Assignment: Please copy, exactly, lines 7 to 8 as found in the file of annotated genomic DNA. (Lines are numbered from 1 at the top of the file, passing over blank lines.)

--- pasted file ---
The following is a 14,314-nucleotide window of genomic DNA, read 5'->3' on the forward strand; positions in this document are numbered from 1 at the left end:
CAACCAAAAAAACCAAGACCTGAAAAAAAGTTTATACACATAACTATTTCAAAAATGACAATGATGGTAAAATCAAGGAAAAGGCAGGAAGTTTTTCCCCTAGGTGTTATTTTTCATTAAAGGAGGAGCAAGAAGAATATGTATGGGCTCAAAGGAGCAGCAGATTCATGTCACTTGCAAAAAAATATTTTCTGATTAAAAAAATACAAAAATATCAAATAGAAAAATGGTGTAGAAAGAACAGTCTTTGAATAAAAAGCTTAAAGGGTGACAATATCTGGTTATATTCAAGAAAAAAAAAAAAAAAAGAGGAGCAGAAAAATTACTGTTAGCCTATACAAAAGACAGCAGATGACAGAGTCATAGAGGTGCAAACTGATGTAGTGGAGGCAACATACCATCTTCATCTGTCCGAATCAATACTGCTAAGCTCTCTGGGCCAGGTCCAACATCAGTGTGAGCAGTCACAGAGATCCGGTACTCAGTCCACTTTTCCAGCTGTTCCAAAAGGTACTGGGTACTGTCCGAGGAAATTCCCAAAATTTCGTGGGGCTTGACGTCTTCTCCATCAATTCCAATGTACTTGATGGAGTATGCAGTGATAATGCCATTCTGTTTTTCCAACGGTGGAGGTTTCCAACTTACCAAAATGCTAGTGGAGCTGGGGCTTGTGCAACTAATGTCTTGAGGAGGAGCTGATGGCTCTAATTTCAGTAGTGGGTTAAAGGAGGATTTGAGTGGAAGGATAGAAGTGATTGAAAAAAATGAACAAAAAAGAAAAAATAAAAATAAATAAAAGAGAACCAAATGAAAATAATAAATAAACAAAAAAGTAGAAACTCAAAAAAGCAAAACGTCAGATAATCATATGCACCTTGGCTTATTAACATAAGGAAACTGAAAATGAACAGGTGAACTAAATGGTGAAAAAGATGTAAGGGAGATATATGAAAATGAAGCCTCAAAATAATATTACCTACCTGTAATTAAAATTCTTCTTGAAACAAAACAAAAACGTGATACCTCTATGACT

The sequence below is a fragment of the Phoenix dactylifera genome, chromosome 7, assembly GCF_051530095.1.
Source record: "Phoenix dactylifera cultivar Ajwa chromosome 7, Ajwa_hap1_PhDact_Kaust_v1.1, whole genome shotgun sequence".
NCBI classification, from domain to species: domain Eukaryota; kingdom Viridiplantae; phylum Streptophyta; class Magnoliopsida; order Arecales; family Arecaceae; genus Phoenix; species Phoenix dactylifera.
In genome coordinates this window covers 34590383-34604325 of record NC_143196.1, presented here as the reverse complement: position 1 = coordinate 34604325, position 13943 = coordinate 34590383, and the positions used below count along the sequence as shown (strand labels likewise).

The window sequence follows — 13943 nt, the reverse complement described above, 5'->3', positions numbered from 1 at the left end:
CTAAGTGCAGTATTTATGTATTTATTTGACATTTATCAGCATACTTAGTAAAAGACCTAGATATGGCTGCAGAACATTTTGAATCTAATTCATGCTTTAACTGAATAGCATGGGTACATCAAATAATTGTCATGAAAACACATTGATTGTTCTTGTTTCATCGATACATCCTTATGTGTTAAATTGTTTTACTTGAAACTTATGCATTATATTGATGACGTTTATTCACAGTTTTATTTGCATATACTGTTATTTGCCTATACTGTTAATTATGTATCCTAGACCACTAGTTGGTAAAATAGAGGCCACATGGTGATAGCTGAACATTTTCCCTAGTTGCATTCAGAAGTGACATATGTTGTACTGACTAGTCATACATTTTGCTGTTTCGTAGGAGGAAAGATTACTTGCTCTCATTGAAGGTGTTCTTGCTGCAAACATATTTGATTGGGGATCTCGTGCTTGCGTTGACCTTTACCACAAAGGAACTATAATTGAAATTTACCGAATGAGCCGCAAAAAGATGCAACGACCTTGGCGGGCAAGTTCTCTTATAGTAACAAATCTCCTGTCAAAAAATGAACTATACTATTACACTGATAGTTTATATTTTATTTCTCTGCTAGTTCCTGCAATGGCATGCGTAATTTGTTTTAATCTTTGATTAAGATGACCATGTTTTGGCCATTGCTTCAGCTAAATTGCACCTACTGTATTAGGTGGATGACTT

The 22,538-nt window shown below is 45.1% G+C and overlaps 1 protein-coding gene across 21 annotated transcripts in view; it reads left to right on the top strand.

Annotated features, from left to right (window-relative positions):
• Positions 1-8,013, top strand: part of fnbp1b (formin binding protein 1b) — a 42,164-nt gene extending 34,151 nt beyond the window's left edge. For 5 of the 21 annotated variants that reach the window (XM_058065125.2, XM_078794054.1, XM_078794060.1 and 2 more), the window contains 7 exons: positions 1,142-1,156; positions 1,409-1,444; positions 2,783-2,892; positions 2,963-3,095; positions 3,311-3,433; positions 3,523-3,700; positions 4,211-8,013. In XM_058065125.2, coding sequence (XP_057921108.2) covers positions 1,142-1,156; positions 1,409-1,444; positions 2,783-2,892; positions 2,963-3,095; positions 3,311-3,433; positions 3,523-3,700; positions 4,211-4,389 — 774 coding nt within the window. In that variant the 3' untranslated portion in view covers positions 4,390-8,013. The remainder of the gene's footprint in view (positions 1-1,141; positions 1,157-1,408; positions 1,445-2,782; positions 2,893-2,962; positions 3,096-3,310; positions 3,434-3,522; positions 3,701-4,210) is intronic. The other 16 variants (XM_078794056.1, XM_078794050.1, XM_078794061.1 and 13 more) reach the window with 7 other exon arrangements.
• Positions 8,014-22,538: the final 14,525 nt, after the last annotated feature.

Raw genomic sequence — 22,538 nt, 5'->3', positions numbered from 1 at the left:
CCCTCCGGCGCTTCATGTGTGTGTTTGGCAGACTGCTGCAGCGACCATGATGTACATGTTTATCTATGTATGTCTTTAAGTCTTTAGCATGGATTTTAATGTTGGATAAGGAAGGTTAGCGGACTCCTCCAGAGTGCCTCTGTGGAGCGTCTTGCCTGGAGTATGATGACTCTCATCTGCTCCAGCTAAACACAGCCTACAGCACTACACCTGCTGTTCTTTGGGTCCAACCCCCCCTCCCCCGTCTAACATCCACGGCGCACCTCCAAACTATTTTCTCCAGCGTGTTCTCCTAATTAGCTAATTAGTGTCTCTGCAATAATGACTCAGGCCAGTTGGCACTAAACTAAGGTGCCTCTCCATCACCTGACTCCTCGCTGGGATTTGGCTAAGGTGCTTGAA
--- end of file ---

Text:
The window sequence follows — 13943 nt, the reverse complement described above, 5'->3', positions numbered from 1 at the left end:
CTAAGTGCAGTATTTATGTATTTATTTGACATTTATCAGCATACTTAGTAAAAGACCTAGATATGGCTGCAGAACATTTTGAATCTAATTCATGCTTTAACTGAATAGCATGGGTACATCAAATAATTGTCATGAAAACACATTGATTGTTCTTGTTTCATCGATACATCCTTATGTGTTAAATTGTTTTACTTGAAACTTATGCATTATATTGATGACGTTTATTCACAGTTTTATTTGCATATACTGTTATTTGCCTATACTGTTAATTATGTATCCTAGACCACTAGTTGGTAAAATAGAGGCCACATGGTGATAGCTGAACATTTTCCCTAGTTGCATTCAGAAGTGACATATGTTGTACTGACTAGTCATACATTTTGCTGTTTCGTAGGAGGAAAGATTACTTGCTCTCATTGAAGGTGTTCTTGCTGCAAACATATTTGATTGGGGATCTCGTGCTTGCGTTGACCTTTACCACAAAGGAACTATAATTGAAATTTACCGAATGAGCCGCAAAAAGATGCAACGACCTTGGCGGGCAAGTTCTCTTATAGTAACAAATCTCCTGTCAAAAAATGAACTATACTATTACACTGATAGTTTATATTTTATTTCTCTGCTAGTTCCTGCAATGGCATGCGTAATTTGTTTTAATCTTTGATTAAGATGACCATGTTTTGGCCATTGCTTCAGCTAAATTGCACCTACTGTATTAGGTGGATGACTT